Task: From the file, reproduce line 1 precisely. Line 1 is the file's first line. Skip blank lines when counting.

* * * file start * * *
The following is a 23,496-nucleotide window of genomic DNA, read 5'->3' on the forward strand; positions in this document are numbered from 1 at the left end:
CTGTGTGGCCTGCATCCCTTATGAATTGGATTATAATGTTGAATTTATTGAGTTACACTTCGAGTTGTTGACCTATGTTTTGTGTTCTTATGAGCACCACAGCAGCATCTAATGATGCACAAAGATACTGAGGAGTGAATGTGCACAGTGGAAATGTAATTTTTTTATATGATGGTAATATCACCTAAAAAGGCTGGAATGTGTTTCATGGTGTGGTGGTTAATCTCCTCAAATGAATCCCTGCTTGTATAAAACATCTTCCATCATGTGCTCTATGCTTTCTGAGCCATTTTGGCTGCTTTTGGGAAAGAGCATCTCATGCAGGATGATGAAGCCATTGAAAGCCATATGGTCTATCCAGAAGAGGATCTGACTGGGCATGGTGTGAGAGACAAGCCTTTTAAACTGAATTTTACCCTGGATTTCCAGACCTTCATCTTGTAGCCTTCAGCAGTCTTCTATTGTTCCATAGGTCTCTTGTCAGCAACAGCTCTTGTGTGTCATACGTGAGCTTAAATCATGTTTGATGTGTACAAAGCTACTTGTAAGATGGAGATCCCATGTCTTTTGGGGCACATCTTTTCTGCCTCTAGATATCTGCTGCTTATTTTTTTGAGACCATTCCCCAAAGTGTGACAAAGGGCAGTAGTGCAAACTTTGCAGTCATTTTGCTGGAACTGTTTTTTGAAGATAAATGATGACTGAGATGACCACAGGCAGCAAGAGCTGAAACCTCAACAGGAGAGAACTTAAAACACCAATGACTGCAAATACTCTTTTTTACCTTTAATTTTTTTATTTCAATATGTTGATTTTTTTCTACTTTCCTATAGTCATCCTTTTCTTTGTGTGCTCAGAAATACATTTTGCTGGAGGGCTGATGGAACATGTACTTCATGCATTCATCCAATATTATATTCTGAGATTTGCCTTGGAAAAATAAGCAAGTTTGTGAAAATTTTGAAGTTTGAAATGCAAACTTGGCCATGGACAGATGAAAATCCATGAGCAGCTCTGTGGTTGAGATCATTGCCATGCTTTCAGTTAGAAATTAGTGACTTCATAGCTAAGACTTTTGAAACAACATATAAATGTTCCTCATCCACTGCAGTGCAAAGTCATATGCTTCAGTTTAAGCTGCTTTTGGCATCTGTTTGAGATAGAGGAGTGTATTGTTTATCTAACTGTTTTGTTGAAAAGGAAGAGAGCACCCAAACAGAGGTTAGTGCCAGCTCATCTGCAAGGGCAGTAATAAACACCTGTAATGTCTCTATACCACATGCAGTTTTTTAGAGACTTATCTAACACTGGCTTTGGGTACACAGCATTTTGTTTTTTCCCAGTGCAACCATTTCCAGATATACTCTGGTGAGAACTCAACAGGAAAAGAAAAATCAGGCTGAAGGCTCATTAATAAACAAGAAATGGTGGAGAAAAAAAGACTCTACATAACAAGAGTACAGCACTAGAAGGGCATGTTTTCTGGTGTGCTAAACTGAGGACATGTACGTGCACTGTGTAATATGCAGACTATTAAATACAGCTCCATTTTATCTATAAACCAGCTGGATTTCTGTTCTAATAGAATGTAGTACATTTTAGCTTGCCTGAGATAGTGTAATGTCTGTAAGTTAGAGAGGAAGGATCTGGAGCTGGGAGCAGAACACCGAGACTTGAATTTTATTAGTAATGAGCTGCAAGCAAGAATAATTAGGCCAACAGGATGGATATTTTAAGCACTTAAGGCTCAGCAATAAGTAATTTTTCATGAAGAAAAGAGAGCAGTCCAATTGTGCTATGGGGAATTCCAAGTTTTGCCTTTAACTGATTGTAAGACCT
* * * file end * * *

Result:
The following is a 23,496-nucleotide window of genomic DNA, read 5'->3' on the forward strand; positions in this document are numbered from 1 at the left end: